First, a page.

New petition striving for anti-racist education curriculum


Four University of Connecticut organizations launched a petition last month to implement an Anti-Racist general education plan.  

UConn Collaborative Organizing, the Academic Committee of USG, UConn NAACP and the Honors 4 Diversity Program proposed a two-part plan that will require all UConn students to take Anti-Racist general education classes, Brittany Diaz, president of UConn Collaborative Organizing and sixth-semester political science and human rights major, said.  

The goal of the petition is to raise awareness for the proposal and help it eventually become an academic policy, Diaz said.  

“Systemic racism has always been present in our education system,” Diaz said. “Civil rights leaders, Black, Indigenous and people of color students and community members have been fighting for racial equity for decades. In response to the racial injustice and the worsening racial climate on campus, it is important for the university to actively work towards implementing anti-racism into our curriculum.”  

The first part of the proposal is to create a mandatory first-year, one-credit Anti-Black Racism course, Diaz said.  

“This course is beneficial to the greater community because anti-racist work is essential in all aspects of our lives,” she said.  

The second part of the proposal calls for two general education courses to be added to the General Education Oversight Committee’s General Education plan, according to the petition home page. These classes would address how diversity, inclusion and social justice are linked to societal institutions in the United States. Diaz said students would have to take two three-credit courses to fulfill this new requirement.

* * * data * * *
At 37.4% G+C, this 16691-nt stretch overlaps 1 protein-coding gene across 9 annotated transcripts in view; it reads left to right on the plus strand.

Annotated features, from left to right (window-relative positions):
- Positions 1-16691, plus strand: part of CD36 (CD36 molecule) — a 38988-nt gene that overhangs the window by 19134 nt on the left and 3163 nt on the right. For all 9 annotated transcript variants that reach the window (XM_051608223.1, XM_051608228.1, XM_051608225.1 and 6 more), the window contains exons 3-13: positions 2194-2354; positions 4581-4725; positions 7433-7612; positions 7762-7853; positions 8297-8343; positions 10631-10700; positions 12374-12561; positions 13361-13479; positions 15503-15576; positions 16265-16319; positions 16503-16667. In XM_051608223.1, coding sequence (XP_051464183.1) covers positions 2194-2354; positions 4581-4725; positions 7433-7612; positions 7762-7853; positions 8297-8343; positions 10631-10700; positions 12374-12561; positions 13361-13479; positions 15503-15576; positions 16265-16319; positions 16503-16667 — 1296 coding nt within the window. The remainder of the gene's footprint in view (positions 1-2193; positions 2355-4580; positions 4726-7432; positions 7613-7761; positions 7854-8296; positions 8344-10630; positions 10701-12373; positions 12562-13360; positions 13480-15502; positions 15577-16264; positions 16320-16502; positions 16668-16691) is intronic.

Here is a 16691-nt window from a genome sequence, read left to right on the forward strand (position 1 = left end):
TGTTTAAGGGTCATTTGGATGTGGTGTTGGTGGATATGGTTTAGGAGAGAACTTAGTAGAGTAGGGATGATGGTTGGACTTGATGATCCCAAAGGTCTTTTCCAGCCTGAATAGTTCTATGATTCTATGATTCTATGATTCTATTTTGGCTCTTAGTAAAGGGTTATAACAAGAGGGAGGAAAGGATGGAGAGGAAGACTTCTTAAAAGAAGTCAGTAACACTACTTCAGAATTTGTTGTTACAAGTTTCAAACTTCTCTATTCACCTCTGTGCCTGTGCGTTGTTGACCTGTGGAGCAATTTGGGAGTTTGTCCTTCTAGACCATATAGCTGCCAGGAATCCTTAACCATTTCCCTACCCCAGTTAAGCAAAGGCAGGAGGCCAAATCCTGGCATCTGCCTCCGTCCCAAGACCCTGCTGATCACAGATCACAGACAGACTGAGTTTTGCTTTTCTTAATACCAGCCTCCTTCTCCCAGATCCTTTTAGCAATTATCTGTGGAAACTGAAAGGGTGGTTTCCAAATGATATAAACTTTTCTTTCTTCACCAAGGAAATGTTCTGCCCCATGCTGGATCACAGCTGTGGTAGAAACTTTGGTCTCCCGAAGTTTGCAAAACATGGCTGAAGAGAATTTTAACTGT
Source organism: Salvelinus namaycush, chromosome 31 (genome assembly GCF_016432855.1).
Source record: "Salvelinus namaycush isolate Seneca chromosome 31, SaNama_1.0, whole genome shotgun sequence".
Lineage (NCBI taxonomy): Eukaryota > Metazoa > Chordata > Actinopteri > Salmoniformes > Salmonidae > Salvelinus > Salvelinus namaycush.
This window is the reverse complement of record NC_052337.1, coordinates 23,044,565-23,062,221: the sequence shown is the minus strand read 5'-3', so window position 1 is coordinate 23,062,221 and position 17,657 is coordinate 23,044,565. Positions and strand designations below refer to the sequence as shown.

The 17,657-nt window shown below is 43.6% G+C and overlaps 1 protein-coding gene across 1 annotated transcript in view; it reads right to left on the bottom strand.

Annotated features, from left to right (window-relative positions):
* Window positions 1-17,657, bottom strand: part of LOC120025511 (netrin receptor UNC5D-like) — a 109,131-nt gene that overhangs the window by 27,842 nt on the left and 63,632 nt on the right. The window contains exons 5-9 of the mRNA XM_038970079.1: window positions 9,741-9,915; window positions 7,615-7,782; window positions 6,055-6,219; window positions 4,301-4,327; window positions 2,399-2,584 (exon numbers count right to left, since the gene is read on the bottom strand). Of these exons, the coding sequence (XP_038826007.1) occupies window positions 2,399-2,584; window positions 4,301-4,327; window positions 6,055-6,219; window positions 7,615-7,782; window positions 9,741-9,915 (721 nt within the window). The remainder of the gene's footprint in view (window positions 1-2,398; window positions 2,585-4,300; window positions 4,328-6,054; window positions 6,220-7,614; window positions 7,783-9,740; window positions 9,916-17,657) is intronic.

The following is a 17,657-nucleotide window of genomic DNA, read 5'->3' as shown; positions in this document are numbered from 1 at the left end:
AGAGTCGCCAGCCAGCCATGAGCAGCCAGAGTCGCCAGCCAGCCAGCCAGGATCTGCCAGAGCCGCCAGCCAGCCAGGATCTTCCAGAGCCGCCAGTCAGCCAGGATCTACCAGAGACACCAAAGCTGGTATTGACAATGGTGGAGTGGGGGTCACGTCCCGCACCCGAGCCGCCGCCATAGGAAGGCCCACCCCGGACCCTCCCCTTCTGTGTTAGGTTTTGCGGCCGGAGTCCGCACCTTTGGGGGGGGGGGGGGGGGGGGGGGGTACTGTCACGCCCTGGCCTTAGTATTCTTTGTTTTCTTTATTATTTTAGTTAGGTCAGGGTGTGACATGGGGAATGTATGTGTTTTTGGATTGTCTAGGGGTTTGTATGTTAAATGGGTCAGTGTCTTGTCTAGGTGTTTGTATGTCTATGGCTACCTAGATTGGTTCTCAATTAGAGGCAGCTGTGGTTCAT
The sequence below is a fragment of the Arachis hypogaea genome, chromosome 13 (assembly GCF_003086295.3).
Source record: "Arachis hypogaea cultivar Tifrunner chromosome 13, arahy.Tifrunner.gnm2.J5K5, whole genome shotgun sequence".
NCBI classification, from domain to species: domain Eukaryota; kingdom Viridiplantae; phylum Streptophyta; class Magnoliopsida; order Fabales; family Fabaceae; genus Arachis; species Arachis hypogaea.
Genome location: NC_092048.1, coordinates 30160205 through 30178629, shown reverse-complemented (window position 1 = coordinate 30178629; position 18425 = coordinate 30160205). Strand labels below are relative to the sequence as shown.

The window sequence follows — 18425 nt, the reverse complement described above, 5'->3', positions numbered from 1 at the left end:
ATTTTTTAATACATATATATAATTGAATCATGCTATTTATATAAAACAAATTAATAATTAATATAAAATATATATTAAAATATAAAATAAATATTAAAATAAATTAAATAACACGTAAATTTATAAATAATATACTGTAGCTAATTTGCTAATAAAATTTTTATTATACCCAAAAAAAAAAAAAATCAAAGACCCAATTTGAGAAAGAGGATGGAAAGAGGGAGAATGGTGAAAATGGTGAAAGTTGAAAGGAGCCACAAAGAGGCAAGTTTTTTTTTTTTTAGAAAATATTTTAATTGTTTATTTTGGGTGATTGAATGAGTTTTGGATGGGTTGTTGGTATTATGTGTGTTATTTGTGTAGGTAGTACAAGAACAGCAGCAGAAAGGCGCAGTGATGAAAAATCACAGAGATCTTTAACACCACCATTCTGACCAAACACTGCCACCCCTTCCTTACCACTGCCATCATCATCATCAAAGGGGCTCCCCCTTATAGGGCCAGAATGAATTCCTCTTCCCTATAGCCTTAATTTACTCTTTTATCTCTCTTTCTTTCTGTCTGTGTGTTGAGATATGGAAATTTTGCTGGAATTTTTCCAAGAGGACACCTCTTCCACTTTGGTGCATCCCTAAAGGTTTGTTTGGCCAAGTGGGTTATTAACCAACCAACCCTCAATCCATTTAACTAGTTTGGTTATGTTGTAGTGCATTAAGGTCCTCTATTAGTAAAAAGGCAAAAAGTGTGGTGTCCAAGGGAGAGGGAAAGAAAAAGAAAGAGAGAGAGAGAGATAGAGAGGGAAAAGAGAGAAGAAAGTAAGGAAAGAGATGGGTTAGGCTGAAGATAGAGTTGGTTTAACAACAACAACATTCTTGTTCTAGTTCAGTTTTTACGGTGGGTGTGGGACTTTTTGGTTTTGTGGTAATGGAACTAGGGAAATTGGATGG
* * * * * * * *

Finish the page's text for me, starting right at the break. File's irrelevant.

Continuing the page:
“It is not enough for students to just take one class on anti-racism,” Diaz said. “Iit is important that students connect what they have learned from the Anti-Black racism class to other societal issues and areas as well.”  

The four organizations are currently talking to UConn faculty and administrators about implementing the proposal.  

“I believe this is a great start and I am hopeful that change will come out of this very soon,” she said.  

The goal is to receive as many signatures on the petition as possible, Diaz said.  

“Once we have reached a steady stopping point, we will gather the information and come together as a group, then discuss the next steps with administrators and/or the university senate,” Diza said.  

Members of the UConn community can sign the petition by finding the link in the UConn Collaborative Organizing Instagram bio, @collaborativeorganizing, linktree.  


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